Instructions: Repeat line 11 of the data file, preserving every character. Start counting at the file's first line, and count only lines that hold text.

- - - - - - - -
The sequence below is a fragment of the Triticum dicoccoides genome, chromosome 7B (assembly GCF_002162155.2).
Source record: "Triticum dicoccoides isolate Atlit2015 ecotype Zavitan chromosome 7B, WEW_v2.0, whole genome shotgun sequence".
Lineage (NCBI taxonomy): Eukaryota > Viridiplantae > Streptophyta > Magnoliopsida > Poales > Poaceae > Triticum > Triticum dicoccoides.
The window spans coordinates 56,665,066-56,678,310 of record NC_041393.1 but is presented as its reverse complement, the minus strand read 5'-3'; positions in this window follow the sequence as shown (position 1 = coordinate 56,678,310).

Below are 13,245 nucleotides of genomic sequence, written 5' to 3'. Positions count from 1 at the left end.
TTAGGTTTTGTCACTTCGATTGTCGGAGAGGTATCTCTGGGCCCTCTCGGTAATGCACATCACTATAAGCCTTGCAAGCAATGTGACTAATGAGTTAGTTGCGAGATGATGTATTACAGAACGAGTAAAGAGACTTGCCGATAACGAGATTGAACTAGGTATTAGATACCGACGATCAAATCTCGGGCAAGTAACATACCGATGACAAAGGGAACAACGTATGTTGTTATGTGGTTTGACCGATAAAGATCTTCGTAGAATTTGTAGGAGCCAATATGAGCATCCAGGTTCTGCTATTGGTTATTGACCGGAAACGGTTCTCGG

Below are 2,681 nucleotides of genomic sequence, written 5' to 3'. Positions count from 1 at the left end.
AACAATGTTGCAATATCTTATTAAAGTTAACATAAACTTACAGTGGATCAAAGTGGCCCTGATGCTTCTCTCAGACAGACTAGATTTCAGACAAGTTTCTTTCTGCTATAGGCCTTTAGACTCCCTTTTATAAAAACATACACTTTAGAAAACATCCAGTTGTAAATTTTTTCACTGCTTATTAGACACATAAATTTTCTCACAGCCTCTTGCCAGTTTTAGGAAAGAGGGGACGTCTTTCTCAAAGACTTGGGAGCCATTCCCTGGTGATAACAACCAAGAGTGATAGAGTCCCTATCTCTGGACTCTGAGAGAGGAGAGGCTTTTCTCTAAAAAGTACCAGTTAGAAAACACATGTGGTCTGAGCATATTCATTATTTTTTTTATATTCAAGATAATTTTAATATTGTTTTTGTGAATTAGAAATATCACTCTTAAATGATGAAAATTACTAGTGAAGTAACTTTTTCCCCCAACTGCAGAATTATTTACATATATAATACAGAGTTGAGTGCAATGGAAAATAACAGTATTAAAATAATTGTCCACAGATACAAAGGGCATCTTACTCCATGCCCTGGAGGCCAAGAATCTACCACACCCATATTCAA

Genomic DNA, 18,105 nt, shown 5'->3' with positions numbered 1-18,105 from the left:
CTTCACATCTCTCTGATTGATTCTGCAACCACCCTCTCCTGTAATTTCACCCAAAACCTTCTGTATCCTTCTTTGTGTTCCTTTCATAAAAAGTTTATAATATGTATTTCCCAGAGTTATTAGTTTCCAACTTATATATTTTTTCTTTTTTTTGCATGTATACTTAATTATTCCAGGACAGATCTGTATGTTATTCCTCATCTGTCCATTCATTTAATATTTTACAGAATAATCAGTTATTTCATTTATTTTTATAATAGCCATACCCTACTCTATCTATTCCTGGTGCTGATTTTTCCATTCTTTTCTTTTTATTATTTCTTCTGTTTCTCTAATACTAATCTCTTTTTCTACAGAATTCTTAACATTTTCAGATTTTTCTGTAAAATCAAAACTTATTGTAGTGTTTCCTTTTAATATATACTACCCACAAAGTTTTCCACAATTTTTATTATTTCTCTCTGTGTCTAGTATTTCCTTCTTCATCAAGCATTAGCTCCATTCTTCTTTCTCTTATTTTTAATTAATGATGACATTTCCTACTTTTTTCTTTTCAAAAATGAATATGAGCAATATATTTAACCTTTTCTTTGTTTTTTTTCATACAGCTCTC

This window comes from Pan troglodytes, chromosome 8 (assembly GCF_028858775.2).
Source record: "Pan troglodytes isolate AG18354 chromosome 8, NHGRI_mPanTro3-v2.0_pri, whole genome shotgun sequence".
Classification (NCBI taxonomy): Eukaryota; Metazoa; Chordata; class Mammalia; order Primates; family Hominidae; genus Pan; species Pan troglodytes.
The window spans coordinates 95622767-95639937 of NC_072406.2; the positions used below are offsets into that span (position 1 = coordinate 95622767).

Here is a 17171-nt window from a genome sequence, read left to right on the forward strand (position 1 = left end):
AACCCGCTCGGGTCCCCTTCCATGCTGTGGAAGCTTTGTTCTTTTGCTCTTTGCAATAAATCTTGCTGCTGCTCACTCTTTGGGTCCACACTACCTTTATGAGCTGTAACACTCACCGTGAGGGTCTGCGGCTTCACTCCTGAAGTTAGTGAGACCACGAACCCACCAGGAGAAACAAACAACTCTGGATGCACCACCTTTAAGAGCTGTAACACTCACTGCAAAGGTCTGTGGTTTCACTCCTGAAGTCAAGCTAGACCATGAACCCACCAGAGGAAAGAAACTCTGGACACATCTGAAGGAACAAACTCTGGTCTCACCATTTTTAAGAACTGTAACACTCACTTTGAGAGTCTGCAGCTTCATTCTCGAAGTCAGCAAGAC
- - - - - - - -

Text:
This window comes from Pan troglodytes, chromosome 8 (assembly GCF_028858775.2).